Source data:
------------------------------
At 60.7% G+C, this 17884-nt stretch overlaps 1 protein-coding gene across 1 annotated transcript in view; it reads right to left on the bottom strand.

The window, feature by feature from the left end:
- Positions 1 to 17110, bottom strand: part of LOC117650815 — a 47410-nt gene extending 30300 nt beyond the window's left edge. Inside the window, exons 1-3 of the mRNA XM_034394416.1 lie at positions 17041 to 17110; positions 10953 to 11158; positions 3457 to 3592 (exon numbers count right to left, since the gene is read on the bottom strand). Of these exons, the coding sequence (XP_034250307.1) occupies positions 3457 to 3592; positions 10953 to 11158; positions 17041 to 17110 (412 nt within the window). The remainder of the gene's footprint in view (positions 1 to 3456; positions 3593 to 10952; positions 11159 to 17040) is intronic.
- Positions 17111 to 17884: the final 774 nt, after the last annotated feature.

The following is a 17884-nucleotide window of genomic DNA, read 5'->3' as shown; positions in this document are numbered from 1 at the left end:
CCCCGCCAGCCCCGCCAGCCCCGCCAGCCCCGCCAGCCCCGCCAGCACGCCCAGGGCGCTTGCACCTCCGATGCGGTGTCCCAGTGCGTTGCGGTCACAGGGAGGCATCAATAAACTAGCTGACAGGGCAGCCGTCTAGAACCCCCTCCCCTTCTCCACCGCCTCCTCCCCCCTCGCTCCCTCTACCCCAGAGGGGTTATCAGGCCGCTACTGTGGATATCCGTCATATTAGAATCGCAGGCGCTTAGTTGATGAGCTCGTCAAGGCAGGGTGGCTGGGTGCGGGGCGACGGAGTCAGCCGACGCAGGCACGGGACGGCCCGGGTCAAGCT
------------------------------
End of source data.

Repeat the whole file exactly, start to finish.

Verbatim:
At 60.7% G+C, this 17884-nt stretch overlaps 1 protein-coding gene across 1 annotated transcript in view; it reads right to left on the bottom strand.

The window, feature by feature from the left end:
- Positions 1 to 17110, bottom strand: part of LOC117650815 — a 47410-nt gene extending 30300 nt beyond the window's left edge. Inside the window, exons 1-3 of the mRNA XM_034394416.1 lie at positions 17041 to 17110; positions 10953 to 11158; positions 3457 to 3592 (exon numbers count right to left, since the gene is read on the bottom strand). Of these exons, the coding sequence (XP_034250307.1) occupies positions 3457 to 3592; positions 10953 to 11158; positions 17041 to 17110 (412 nt within the window). The remainder of the gene's footprint in view (positions 1 to 3456; positions 3593 to 10952; positions 11159 to 17040) is intronic.
- Positions 17111 to 17884: the final 774 nt, after the last annotated feature.

The following is a 17884-nucleotide window of genomic DNA, read 5'->3' as shown; positions in this document are numbered from 1 at the left end:
CCCCGCCAGCCCCGCCAGCCCCGCCAGCCCCGCCAGCCCCGCCAGCACGCCCAGGGCGCTTGCACCTCCGATGCGGTGTCCCAGTGCGTTGCGGTCACAGGGAGGCATCAATAAACTAGCTGACAGGGCAGCCGTCTAGAACCCCCTCCCCTTCTCCACCGCCTCCTCCCCCCTCGCTCCCTCTACCCCAGAGGGGTTATCAGGCCGCTACTGTGGATATCCGTCATATTAGAATCGCAGGCGCTTAGTTGATGAGCTCGTCAAGGCAGGGTGGCTGGGTGCGGGGCGACGGAGTCAGCCGACGCAGGCACGGGACGGCCCGGGTCAAGCT